20110609, 14:45  #26  
Sep 2006
The Netherlands
2×337 Posts 
Quote:
My email : diep@xs4all.nl 

20110610, 00:32  #27  
Sep 2006
The Netherlands
2·337 Posts 
Quote:
the square_72_144 multiplicatoin basically seems like an optimized version of what Chrisjp posted over here. So with near 100% certainty your code is faster. Especially if we see how much you tested it to be. So i wonder why you posted this comment? Can you explain what you wrote over here? Thanks, Vincent Quote:


20110610, 11:19  #28  
Nov 2010
Germany
3×199 Posts 
Quote:
Mainly I'm looking for a faster modulus because that is where currently ~3/4 of the TF effort are spent (squaring is less than 20%). There must be some reasons why Chrisjp had better performance figures. I want to see why (probably due to barrett), and take over what makes sense. And having a fast 84bit kernel is of course another advantage over 72 bits. Last fiddled with by Bdot on 20110610 at 11:40 Reason: typo 

20110613, 07:33  #29 
Jun 2010
21_{8} Posts 
My primary machine here has a unlocked (6970 equiv.) HD6950 2GB. I would be willing to test this stuff.

20110613, 19:32  #30  
Nov 2010
Germany
3×199 Posts 
Quote:
I'm not sure I will send out version 0.04 again as I just built a vectorized version of the 71bitkernel. It may take another few days to be finalized. My first tests showed a speedup of 3040%. You'll probably get this one when it's ready.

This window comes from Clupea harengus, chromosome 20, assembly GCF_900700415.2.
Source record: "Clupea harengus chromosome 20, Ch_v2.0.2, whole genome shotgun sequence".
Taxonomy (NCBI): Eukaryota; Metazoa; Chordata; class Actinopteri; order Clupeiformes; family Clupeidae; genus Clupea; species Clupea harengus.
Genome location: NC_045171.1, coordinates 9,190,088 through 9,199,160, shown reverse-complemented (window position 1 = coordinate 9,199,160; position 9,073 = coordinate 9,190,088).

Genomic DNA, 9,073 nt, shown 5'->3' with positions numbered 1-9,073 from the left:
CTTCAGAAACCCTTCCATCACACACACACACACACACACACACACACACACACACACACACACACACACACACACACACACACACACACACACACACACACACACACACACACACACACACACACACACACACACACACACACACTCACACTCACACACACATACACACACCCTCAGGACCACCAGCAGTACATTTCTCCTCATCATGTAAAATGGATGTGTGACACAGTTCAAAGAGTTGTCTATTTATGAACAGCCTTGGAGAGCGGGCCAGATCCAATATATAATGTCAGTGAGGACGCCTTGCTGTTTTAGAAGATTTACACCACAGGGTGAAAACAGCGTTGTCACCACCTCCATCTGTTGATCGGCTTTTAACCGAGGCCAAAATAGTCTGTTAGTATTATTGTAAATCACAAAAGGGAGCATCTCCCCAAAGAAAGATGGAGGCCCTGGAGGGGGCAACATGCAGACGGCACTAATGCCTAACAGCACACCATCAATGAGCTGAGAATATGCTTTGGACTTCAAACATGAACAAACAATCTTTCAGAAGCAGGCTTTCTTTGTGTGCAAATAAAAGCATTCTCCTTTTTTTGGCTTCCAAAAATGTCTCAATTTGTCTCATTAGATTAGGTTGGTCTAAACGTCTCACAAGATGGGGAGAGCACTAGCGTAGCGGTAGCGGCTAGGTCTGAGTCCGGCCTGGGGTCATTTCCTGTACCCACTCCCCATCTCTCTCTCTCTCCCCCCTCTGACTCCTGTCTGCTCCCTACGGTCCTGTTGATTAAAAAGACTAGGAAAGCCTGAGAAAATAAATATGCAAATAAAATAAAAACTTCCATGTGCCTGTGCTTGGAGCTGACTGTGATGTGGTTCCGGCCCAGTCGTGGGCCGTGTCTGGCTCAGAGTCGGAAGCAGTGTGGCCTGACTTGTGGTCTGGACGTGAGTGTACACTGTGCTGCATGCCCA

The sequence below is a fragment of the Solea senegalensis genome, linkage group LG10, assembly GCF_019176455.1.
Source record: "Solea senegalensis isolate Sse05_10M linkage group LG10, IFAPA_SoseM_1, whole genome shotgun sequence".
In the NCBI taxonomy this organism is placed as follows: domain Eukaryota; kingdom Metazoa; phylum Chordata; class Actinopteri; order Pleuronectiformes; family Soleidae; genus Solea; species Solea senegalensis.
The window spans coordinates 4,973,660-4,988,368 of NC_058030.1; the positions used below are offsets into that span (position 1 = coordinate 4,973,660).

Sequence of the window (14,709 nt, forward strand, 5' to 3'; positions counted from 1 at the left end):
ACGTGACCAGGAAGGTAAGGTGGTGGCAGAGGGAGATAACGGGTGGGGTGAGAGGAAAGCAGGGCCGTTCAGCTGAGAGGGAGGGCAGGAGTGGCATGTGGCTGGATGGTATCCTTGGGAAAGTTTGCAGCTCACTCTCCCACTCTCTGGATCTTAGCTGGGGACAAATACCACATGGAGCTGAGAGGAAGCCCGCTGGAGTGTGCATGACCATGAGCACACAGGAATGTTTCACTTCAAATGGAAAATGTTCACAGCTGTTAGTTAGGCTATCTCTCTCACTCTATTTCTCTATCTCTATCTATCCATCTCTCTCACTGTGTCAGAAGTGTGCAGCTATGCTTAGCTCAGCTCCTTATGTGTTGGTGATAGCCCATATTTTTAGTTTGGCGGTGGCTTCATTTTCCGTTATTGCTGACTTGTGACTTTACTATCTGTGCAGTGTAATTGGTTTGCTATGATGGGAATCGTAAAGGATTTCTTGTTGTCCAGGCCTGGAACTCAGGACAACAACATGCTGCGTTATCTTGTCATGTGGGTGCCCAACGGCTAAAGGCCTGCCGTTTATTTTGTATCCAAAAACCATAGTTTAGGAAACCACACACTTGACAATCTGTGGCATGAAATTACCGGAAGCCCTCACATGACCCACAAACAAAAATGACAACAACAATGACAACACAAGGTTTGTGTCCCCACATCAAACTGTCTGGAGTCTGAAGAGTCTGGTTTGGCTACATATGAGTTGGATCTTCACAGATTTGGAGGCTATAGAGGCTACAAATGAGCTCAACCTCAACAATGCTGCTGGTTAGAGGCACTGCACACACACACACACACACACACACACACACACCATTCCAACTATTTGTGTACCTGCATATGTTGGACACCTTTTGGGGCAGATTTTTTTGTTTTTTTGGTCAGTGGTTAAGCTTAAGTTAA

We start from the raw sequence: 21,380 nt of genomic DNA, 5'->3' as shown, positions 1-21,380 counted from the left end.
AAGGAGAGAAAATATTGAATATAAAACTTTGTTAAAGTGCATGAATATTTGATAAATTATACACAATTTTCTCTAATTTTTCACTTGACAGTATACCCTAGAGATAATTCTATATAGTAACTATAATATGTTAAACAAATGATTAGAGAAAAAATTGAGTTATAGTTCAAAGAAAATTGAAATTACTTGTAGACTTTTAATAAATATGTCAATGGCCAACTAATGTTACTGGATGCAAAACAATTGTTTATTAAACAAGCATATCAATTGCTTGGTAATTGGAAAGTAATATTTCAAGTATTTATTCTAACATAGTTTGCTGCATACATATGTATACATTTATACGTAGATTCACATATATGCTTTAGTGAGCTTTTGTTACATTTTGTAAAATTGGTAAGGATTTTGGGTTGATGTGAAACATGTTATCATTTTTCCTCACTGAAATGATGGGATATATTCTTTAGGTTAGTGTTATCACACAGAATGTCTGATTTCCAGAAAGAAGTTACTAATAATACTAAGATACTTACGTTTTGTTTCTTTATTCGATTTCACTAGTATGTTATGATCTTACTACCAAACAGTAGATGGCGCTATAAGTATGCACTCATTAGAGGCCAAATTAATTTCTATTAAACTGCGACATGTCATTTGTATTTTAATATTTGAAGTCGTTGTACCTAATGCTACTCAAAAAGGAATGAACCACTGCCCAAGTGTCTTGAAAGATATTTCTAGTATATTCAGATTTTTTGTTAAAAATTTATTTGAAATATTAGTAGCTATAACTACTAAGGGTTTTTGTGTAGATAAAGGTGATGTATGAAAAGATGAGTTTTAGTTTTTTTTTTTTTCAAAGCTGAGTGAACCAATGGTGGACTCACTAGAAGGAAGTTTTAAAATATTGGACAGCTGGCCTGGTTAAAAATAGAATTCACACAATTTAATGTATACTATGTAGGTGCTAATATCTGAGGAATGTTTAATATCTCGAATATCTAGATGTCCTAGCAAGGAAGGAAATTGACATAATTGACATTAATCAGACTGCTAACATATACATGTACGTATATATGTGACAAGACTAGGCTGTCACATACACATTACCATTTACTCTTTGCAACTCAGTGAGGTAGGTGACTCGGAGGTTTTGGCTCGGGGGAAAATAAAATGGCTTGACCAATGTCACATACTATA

20110618, 23:12  #31 
Nov 2010
Germany
597_{10} Posts 
I just sent out mfakto version 0.05 to a few interested people.
Main highlight is the use of vector data types, which on my GPU raises throughput from 60M/s to 100M/s when using multiple instances, and from 36M/s to 88M/s for single instance (on a HD 5750). 
20110619, 03:46  #32 
Jun 2010
17 Posts 
I tested this with my 6970. Single instance.
I Adjusted Sieveprimes to max performance, 55k This resulted in 90M/s rate on a M57 68 to 69. Then I played with the other settings. Vector Best to worst was 4,8,2,1,16 16 had a HUGE performance drop; down to 14M/s Could only just tell 4 was better than 8. Any closer and it would probably be within normal range it runs. 2 and 1 both ran in the 7xM/s range. Best gridsize was 4 then 3,2,1,0. Curiously, the GPU never kicked into HighPerf mode, it stayed at 500MHz. ?? Last fiddled with by Colt45ws on 20110619 at 04:10 
20110619, 10:35  #33 
Nov 2010
Germany
597_{10} Posts 
Thanks for testing so quickly!
I guess SievePrimes is at 5k, not 55k? Are the gridsize differences big enough to try even bigger ones? For my GPU the UI was not usable anymore with the next bigger one ... but for fast GPUs I could check if bigger grids would always fit ... Did you monitor the CPU load? On my box I see it never go really high (max 50%). I'm afraid, for now, the only way to fully utilize such a capable GPU is many instances of mfakto (working on different exponents). Which on my machine has the nasty issue of freezing the machine sometimes ... working on it. Maybe it's time for a multithreaded siever ... until the GPUsiever comes.